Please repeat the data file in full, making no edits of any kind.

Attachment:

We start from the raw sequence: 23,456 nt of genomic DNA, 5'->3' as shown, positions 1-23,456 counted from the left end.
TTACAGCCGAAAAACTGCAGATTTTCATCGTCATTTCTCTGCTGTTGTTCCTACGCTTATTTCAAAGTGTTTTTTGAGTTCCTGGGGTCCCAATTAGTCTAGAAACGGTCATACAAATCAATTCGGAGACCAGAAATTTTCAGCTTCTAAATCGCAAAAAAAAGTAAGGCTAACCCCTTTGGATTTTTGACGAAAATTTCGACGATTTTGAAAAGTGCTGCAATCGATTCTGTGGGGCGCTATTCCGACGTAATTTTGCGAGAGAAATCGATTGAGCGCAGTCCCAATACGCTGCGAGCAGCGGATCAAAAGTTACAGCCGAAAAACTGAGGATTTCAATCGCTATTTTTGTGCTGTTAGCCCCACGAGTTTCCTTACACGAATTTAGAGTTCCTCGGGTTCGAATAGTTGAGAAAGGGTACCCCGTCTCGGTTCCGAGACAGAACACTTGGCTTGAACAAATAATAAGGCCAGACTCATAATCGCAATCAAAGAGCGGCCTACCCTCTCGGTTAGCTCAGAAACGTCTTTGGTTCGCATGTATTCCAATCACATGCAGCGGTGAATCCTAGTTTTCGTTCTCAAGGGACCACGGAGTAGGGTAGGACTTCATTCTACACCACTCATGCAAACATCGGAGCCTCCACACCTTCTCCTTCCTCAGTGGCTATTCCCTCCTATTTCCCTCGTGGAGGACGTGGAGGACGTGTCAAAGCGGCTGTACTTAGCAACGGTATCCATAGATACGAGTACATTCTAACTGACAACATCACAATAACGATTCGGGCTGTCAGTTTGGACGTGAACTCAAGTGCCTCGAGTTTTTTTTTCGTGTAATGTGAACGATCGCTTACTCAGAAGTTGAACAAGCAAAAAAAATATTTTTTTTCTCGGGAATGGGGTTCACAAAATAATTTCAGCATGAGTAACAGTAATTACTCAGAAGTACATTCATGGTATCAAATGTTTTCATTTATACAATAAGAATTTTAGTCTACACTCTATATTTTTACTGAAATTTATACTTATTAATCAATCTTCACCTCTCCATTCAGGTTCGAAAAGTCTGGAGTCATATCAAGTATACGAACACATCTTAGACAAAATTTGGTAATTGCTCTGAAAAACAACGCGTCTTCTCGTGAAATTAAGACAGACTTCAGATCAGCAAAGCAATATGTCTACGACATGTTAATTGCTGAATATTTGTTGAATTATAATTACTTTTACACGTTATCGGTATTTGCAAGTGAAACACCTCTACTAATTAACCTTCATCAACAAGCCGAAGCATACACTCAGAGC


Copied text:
We start from the raw sequence: 23,456 nt of genomic DNA, 5'->3' as shown, positions 1-23,456 counted from the left end.
TTACAGCCGAAAAACTGCAGATTTTCATCGTCATTTCTCTGCTGTTGTTCCTACGCTTATTTCAAAGTGTTTTTTGAGTTCCTGGGGTCCCAATTAGTCTAGAAACGGTCATACAAATCAATTCGGAGACCAGAAATTTTCAGCTTCTAAATCGCAAAAAAAAGTAAGGCTAACCCCTTTGGATTTTTGACGAAAATTTCGACGATTTTGAAAAGTGCTGCAATCGATTCTGTGGGGCGCTATTCCGACGTAATTTTGCGAGAGAAATCGATTGAGCGCAGTCCCAATACGCTGCGAGCAGCGGATCAAAAGTTACAGCCGAAAAACTGAGGATTTCAATCGCTATTTTTGTGCTGTTAGCCCCACGAGTTTCCTTACACGAATTTAGAGTTCCTCGGGTTCGAATAGTTGAGAAAGGGTACCCCGTCTCGGTTCCGAGACAGAACACTTGGCTTGAACAAATAATAAGGCCAGACTCATAATCGCAATCAAAGAGCGGCCTACCCTCTCGGTTAGCTCAGAAACGTCTTTGGTTCGCATGTATTCCAATCACATGCAGCGGTGAATCCTAGTTTTCGTTCTCAAGGGACCACGGAGTAGGGTAGGACTTCATTCTACACCACTCATGCAAACATCGGAGCCTCCACACCTTCTCCTTCCTCAGTGGCTATTCCCTCCTATTTCCCTCGTGGAGGACGTGGAGGACGTGTCAAAGCGGCTGTACTTAGCAACGGTATCCATAGATACGAGTACATTCTAACTGACAACATCACAATAACGATTCGGGCTGTCAGTTTGGACGTGAACTCAAGTGCCTCGAGTTTTTTTTTCGTGTAATGTGAACGATCGCTTACTCAGAAGTTGAACAAGCAAAAAAAATATTTTTTTTCTCGGGAATGGGGTTCACAAAATAATTTCAGCATGAGTAACAGTAATTACTCAGAAGTACATTCATGGTATCAAATGTTTTCATTTATACAATAAGAATTTTAGTCTACACTCTATATTTTTACTGAAATTTATACTTATTAATCAATCTTCACCTCTCCATTCAGGTTCGAAAAGTCTGGAGTCATATCAAGTATACGAACACATCTTAGACAAAATTTGGTAATTGCTCTGAAAAACAACGCGTCTTCTCGTGAAATTAAGACAGACTTCAGATCAGCAAAGCAATATGTCTACGACATGTTAATTGCTGAATATTTGTTGAATTATAATTACTTTTACACGTTATCGGTATTTGCAAGTGAAACACCTCTACTAATTAACCTTCATCAACAAGCCGAAGCATACACTCAGAGC